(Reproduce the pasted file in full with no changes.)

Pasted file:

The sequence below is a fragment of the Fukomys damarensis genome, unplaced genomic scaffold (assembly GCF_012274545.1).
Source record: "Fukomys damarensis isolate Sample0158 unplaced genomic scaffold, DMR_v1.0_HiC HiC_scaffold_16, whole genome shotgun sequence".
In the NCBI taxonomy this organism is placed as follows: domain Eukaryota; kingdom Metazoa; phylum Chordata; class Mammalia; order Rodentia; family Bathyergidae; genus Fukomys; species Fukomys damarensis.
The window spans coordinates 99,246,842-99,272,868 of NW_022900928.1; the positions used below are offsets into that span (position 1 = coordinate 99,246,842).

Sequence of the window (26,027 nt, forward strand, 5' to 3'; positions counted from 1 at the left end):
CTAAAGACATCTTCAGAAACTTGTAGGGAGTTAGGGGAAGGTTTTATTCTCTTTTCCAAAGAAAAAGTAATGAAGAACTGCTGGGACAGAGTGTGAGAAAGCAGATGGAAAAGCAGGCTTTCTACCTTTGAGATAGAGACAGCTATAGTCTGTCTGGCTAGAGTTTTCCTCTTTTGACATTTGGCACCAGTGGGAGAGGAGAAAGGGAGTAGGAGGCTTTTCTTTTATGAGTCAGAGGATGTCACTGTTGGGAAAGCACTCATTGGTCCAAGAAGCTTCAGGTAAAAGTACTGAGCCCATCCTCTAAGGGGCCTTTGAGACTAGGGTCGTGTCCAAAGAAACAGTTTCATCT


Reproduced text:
The sequence below is a fragment of the Fukomys damarensis genome, unplaced genomic scaffold (assembly GCF_012274545.1).
Source record: "Fukomys damarensis isolate Sample0158 unplaced genomic scaffold, DMR_v1.0_HiC HiC_scaffold_16, whole genome shotgun sequence".
In the NCBI taxonomy this organism is placed as follows: domain Eukaryota; kingdom Metazoa; phylum Chordata; class Mammalia; order Rodentia; family Bathyergidae; genus Fukomys; species Fukomys damarensis.
The window spans coordinates 99,246,842-99,272,868 of NW_022900928.1; the positions used below are offsets into that span (position 1 = coordinate 99,246,842).

Sequence of the window (26,027 nt, forward strand, 5' to 3'; positions counted from 1 at the left end):
CTAAAGACATCTTCAGAAACTTGTAGGGAGTTAGGGGAAGGTTTTATTCTCTTTTCCAAAGAAAAAGTAATGAAGAACTGCTGGGACAGAGTGTGAGAAAGCAGATGGAAAAGCAGGCTTTCTACCTTTGAGATAGAGACAGCTATAGTCTGTCTGGCTAGAGTTTTCCTCTTTTGACATTTGGCACCAGTGGGAGAGGAGAAAGGGAGTAGGAGGCTTTTCTTTTATGAGTCAGAGGATGTCACTGTTGGGAAAGCACTCATTGGTCCAAGAAGCTTCAGGTAAAAGTACTGAGCCCATCCTCTAAGGGGCCTTTGAGACTAGGGTCGTGTCCAAAGAAACAGTTTCATCT